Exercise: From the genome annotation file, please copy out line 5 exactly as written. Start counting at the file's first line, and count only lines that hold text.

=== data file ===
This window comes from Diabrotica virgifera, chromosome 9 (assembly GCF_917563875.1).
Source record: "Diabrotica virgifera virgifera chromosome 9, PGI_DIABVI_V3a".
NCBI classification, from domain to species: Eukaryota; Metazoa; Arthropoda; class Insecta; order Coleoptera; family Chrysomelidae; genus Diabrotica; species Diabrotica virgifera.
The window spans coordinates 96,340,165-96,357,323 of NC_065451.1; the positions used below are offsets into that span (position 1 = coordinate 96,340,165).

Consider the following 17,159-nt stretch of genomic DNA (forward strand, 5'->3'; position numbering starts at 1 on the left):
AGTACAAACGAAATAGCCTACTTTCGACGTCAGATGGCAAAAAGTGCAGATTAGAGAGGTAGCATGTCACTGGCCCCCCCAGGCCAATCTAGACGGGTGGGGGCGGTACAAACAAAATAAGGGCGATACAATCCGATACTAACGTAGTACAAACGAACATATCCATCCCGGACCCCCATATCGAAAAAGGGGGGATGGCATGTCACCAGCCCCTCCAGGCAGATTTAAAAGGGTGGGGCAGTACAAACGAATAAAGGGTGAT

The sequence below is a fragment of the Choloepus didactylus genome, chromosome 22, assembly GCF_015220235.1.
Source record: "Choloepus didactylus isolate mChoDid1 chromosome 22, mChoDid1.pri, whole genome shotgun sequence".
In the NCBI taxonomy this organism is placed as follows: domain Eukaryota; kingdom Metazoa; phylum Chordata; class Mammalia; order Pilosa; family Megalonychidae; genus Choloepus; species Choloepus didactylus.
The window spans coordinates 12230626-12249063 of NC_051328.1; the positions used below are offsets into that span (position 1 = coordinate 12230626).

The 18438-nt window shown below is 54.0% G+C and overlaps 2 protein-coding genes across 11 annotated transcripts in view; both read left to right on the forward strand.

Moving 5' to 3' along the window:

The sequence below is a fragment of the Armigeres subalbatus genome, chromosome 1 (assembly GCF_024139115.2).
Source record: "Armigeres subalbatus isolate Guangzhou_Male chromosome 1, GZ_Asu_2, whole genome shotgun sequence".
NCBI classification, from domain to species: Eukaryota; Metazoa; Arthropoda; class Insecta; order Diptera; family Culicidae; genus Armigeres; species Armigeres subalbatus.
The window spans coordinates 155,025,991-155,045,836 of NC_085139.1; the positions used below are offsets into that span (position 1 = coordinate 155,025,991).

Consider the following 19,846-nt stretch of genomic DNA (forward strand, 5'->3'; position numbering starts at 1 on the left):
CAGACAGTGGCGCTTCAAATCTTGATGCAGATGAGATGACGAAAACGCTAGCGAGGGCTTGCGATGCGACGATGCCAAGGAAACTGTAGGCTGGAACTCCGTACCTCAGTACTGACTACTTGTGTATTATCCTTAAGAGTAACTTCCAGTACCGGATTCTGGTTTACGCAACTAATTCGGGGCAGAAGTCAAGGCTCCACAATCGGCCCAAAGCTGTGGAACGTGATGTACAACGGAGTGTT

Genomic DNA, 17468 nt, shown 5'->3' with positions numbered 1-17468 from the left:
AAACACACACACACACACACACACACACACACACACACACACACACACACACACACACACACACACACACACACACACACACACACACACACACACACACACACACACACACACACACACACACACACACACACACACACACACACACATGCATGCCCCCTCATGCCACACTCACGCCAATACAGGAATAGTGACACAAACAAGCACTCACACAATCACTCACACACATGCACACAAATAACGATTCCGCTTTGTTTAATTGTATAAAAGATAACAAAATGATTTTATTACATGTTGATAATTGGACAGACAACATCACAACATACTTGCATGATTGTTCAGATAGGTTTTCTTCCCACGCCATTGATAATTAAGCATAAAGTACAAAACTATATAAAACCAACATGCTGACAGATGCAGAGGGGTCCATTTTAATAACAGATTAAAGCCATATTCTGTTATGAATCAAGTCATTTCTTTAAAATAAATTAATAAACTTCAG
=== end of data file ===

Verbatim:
Consider the following 17,159-nt stretch of genomic DNA (forward strand, 5'->3'; position numbering starts at 1 on the left):